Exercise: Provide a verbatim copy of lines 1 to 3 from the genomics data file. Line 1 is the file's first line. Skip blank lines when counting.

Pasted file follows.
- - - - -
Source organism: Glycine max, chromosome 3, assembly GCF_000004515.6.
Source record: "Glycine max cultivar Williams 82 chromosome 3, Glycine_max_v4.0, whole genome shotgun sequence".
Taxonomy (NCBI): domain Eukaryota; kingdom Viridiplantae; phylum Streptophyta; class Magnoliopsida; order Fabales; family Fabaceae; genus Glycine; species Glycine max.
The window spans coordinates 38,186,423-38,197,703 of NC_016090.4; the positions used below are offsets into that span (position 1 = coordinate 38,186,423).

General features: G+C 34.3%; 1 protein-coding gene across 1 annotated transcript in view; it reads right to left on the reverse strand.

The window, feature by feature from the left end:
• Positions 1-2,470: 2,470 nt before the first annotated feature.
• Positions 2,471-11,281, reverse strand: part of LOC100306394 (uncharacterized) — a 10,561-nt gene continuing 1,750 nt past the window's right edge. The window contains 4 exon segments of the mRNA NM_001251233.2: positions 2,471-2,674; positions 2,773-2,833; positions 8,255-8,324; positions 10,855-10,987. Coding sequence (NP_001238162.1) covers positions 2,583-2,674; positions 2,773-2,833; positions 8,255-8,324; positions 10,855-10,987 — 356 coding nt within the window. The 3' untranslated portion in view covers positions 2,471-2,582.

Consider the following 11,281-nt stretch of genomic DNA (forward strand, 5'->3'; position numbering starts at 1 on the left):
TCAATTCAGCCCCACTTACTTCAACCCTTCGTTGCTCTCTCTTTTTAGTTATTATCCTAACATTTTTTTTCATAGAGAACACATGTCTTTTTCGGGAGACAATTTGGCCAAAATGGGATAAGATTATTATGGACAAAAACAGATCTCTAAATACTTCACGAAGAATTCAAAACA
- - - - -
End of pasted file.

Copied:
Source organism: Glycine max, chromosome 3, assembly GCF_000004515.6.
Source record: "Glycine max cultivar Williams 82 chromosome 3, Glycine_max_v4.0, whole genome shotgun sequence".
Taxonomy (NCBI): domain Eukaryota; kingdom Viridiplantae; phylum Streptophyta; class Magnoliopsida; order Fabales; family Fabaceae; genus Glycine; species Glycine max.